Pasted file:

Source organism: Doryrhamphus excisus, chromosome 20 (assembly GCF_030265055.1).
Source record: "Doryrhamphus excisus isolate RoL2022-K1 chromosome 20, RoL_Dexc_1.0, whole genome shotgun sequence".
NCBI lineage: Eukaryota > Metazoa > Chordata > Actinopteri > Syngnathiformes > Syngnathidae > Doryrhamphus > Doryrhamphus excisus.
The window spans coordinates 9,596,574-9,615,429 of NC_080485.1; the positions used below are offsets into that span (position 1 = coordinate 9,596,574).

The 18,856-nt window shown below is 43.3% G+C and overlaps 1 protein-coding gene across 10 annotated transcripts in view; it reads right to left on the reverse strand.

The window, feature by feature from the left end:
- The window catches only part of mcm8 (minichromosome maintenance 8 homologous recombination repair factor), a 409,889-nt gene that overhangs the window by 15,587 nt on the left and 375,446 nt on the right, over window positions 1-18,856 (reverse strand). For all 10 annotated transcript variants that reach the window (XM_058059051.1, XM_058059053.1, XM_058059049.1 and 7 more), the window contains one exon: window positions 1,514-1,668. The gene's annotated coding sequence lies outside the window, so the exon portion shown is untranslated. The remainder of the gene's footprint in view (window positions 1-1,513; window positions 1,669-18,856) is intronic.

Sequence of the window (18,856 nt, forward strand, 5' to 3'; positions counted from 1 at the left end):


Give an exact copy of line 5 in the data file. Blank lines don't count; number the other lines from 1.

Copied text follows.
The 18,856-nt window shown below is 43.3% G+C and overlaps 1 protein-coding gene across 10 annotated transcripts in view; it reads right to left on the reverse strand.